Sunday's here and that means it's time once more for What Are You Reading. Our guest this week is the incredibly talented cartoonist Rick Geary. Geary has two books out this fall, his latest entry in his ongoing XXth Century Murder series, Famous Players, and a biography of Leon Trotsky that should be coming out from Hill and Wang any day now.
Look for an interview with Mr. Geary appearing on this blog in the coming weeks. For now though, let's just see what he's currently reading ...
Chris Mautner: I'm finally, finally, finally getting around to finishing Kazuo Umezu's seminal horror classic The Drifting Classroom. One of the things I like about the manga is how it's just one damned thing after another. No sooner are the hapless elementary school kids attacked by horrible mutants than they somehow disappear and make way for a toxic gas. The best part is the mutants are barely mentioned again. Whatever terror has passed is nowhere near as horrible as the one in front of them.
I also just, just got in the mail the new book from Sunday Press Books, The Upside Down World of Gustave Verbeek. Verbeek was an early 20th century comic strip artist whose claim to fame was that his strip relied on optical illusion. If you turned it 180 degrees the whole picture changed and you could keep reading the story. I haven't gotten far enough in it yet to make any comments, but I look forward to diving into it this week.
I also finally saw the first Fantastic Four move, courtesy of the FX channel and Comcast's free movie selections. Boy am I glad I didn't pay any reasonable amount of money to see that on the big screen. A really dumb, loud, incoherent movie, with little in the way to recommend it beyond Michael Chiklis' performance as Ben Grimm. The guy playing Dr. Doom was especially horrible. I can't imagine the sequel being any improvement.
Michael May: I'm reading Steve Niles and Ben Templesmith's Dark Days again. Partly because Halloween is coming; partly because news about the direct-to-DVD movie adaptation is getting me excited about revisiting the story. It's my favorite of the 30 Days of Night stories and I keep finding new stuff to like every time I read it. Dane's emotional journey is what keeps drawing me to the book, but this time around I'm also especially curious about his partner Yuki. There's an untold story there.
I'm also revisiting American Born Chinese and it's even better the second time around. My first reading was great, but you have to spend some energy trying to figure out what the three plot threads have to do with each other. Since I already know that this time, I'm able to concentrate better on how he tells the overall story and - more importantly - how beautifully and powerfully he communicates his message. I'm really sorry that I'm almost done with it. I already want to read it yet again.
Tom Bondurant: The Marvel Monsters hardcover was half-off, but a bargain at any price. It's got a lot of great stuff, blending classic Kirby monster reprints (and one from Don Heck) with the stories from the "Marvel Monsters" event from a few years back. The highlight for me was Scott Gray and Roger Langridge's original "Fin Fang Four" story, just a gem of a thing which has the robot Elektro finding love and Fin Fang Foom working as a chef in a Baxter Building restaurant. I especially liked Langridge's page of the Thing as romance-coach. The book opens with a fun Devil Dinosaur/Hulk battle (orchestrated by a couple of middle-management Celestials) from Tom Sniegoski and Eric Powell. The new stuff is all in the same good-natured vein, like Keith Giffen and Mike Allred checking back in with Bombu and Peter David and Arnold Pander revisiting Monstrollo. The book also reprints a text-oriented special cataloging the various Marvel monsters, which is nice as reference, but I would have liked more classic reprints (like the original Tim Boo Ba story, for instance). Still, though, overall quite a nice package.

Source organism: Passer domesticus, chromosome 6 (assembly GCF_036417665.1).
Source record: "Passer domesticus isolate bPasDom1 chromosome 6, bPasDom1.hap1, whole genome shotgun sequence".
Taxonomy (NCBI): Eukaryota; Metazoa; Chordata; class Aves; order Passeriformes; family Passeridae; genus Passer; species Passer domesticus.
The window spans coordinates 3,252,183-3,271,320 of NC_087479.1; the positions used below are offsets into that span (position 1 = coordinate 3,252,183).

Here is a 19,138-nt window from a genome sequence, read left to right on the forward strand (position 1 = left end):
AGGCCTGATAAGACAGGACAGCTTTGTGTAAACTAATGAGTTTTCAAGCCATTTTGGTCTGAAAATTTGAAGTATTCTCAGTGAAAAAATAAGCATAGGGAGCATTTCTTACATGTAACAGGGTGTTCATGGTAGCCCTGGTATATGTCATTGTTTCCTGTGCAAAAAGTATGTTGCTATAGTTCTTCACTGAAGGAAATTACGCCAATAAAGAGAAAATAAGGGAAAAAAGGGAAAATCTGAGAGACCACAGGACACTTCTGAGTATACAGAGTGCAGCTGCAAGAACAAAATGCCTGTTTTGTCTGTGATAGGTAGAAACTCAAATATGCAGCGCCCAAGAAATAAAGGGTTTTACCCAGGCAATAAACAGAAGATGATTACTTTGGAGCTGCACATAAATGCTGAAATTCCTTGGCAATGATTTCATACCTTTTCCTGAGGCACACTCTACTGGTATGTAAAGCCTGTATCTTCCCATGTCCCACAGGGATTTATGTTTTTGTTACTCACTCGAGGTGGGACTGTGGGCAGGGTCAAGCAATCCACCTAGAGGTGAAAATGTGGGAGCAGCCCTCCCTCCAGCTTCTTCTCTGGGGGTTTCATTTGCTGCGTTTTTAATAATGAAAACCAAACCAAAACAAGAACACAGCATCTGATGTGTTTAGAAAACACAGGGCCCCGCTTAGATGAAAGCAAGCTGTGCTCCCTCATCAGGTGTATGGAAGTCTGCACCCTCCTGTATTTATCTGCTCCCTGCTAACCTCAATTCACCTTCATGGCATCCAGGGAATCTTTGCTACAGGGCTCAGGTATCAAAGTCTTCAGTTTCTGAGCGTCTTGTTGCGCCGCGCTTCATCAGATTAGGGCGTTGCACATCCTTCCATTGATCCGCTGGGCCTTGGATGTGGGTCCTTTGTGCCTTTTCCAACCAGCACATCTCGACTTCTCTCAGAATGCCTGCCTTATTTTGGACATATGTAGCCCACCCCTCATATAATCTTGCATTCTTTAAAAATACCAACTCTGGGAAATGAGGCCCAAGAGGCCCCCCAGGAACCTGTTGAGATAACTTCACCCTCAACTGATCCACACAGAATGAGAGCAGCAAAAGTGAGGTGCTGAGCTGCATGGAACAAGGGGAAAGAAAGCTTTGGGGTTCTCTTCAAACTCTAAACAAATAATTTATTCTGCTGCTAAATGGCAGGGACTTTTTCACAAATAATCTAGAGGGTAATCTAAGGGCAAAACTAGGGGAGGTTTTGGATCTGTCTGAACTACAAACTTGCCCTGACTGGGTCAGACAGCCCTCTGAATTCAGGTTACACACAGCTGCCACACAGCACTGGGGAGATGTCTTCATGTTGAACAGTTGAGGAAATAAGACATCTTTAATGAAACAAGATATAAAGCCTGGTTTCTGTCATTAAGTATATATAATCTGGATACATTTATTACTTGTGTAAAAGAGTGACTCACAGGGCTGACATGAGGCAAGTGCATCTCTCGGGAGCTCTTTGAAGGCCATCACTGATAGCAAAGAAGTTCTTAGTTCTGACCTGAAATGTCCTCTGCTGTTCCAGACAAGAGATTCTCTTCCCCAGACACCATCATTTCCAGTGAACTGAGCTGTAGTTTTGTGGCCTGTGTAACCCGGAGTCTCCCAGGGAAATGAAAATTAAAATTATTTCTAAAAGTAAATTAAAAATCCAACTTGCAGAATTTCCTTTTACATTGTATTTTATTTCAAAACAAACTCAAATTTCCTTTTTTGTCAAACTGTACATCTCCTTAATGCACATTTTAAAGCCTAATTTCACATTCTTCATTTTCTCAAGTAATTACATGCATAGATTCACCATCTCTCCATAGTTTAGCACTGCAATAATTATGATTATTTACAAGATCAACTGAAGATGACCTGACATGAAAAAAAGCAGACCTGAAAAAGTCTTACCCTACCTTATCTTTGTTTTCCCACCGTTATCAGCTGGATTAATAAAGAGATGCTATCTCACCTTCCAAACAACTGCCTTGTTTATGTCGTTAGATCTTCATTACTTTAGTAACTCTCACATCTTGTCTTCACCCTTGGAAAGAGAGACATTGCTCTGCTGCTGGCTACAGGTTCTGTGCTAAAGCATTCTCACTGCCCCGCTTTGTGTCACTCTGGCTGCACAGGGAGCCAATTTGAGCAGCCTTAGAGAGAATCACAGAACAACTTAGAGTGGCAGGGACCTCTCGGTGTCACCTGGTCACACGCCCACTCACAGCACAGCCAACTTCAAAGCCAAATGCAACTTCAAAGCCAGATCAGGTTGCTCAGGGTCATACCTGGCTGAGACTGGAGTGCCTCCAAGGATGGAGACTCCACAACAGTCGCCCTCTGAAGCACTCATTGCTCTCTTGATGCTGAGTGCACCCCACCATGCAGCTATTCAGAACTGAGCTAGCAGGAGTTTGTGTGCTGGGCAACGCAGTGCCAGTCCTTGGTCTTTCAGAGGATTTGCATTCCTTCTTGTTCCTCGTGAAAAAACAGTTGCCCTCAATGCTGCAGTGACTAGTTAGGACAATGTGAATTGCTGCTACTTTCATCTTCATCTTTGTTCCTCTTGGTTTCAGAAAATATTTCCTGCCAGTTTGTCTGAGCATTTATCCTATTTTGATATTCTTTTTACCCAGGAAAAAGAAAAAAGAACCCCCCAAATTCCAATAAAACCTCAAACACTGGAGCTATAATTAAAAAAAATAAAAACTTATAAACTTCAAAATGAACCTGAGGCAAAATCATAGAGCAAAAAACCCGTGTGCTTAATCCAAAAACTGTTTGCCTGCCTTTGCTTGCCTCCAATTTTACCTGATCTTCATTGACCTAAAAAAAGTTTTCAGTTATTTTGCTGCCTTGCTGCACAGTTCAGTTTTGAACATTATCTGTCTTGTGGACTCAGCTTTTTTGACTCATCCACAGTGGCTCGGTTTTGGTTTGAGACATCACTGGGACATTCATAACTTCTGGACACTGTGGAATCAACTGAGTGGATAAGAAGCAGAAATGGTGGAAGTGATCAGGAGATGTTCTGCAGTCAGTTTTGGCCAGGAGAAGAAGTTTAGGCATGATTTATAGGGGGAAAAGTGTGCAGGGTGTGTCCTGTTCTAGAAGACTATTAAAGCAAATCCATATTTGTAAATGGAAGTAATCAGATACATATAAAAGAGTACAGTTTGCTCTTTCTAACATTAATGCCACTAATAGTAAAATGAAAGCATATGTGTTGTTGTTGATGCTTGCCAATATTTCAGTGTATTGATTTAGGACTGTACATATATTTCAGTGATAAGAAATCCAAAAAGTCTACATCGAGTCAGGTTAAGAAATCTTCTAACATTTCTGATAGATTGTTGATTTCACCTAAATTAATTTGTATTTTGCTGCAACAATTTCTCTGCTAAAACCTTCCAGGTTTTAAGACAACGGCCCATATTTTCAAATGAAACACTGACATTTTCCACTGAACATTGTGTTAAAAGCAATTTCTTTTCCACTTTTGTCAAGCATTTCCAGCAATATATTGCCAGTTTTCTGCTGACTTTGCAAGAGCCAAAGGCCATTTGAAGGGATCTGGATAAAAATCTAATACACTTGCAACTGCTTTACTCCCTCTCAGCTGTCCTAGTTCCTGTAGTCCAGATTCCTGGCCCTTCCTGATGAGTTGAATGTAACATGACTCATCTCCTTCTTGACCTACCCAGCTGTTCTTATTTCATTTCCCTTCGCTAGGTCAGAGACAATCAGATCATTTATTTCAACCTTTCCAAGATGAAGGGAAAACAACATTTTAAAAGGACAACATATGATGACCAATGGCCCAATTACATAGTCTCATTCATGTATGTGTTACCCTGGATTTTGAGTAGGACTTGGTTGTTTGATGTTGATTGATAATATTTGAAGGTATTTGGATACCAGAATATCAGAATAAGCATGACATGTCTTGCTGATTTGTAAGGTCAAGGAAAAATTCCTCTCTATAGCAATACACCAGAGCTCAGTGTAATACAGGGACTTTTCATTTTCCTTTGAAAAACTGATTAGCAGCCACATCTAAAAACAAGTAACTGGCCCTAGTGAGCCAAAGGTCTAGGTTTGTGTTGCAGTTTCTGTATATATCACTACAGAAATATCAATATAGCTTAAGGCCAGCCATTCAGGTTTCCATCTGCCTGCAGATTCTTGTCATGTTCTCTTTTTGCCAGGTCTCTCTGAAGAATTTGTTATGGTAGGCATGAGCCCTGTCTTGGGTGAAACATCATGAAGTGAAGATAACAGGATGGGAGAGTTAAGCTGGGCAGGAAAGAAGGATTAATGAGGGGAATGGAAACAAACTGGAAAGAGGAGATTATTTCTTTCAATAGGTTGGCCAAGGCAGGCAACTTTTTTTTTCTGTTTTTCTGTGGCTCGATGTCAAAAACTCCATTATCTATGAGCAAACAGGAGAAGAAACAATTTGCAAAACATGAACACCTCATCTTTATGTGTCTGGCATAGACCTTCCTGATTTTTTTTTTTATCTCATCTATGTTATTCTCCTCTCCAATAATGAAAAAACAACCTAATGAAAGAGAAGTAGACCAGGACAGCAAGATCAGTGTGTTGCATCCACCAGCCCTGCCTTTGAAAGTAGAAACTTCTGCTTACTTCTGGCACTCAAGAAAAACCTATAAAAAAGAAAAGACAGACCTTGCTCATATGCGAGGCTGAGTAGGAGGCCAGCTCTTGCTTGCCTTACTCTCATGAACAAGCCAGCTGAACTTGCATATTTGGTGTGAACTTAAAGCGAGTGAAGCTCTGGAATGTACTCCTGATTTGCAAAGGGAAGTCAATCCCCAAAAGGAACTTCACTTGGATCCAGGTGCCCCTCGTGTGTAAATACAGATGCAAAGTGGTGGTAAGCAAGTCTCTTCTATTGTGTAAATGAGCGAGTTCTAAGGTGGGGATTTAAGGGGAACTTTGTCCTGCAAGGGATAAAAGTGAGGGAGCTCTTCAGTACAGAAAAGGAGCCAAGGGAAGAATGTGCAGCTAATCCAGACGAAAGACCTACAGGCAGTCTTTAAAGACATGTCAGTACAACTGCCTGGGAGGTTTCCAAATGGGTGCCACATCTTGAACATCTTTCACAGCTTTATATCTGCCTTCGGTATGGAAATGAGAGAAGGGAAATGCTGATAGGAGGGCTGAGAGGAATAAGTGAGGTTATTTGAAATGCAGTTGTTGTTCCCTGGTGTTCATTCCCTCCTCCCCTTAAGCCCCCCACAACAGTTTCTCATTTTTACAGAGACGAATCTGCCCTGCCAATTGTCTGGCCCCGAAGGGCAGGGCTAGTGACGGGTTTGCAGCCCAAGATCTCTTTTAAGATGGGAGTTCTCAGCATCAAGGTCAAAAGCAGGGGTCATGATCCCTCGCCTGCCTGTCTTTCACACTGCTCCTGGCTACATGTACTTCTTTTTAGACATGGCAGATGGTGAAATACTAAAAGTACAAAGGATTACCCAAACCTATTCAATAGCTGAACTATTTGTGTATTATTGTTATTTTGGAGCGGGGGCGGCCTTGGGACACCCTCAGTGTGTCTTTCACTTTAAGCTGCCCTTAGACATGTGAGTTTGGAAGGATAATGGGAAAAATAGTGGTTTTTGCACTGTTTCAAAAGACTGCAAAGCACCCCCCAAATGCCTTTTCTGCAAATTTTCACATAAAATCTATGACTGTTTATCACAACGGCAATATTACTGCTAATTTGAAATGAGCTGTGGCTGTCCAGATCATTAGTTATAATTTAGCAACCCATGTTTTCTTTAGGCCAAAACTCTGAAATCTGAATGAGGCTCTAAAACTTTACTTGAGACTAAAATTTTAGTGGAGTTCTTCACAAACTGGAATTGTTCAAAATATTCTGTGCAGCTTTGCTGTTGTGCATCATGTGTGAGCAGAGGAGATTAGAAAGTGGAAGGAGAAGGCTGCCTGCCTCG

I thought JMS's first issue of The Brave and the Bold was something of a missed opportunity. From the "Death of a Hero" title I could see where the story was going. Admittedly, I wasn't expecting the twist JMS put on it, and I suppose Batman's closing speech was meant to make it all work out, but I can't help but think what a Waid, Morrison, or Busiek could have done with Batman dialing the H-Dial. At the very least I was expecting the H-Dial's heroes to be credited to readers....
Tim O'Shea: Evan Dorkin's and Jill Thompson's Beasts of Burden is even greater than I expected it to be. When I interviewed Dorkin about the series a few months back, he definitely got me enthused for the series, but he and Thompson far exceeded my raised expectations. It may seem like a simple compliment, but I love Thomspon's layout sense for how it heightens the drama and action in the book. Also the facial expressions she gives the animals are amazing. Dorkin's gift of dialogue reaches it's pinnacle for me with Pugs' line "A mother-humpin', big-ass, giant frog." It was only on my second reading that I really grew to appreciate how much Jason Arthur's lettering (particularly with the dialogue of the aforementioned mother-humpin' frog) adds to the tale.
When I was a kid, what appealed to me about Captain America was his secret identity. I distinctly remember one issue where Cap was vacuuming his apartment, cleaning up the mess after the Constrictor had driven a car through it. OK, so as a 41-year-old man, I realize my critical mind was dormant in the 1970s. He'd have to do a hell of a lot more than vacuuming to fix that apartment. Heck it's been 30 years since I read the comic, I might be misremembering the scene. As I'm older now, I realize what actually appealed to me about Cap was his relationships with folks like Sam (Falcon) Wilson, Nick Fury and Sharon Carter. During Mark Waid's run on Cap, he emphasized the friendship with Clint (Hawkeye) Barton. Captain America Reborn 3 reveals a few things to me. Ed Brubaker would write one extremely good Avengers book. Brubaker clearly loves romping through Cap's history (best part in this issue is either Cap reliving the hell of his frozen man period; or the all-out action of the Kree-Skull War). But best of all, Brubaker shares my love of Cap's relationships, as exemplified by his outstanding use of Cap's supporting cast.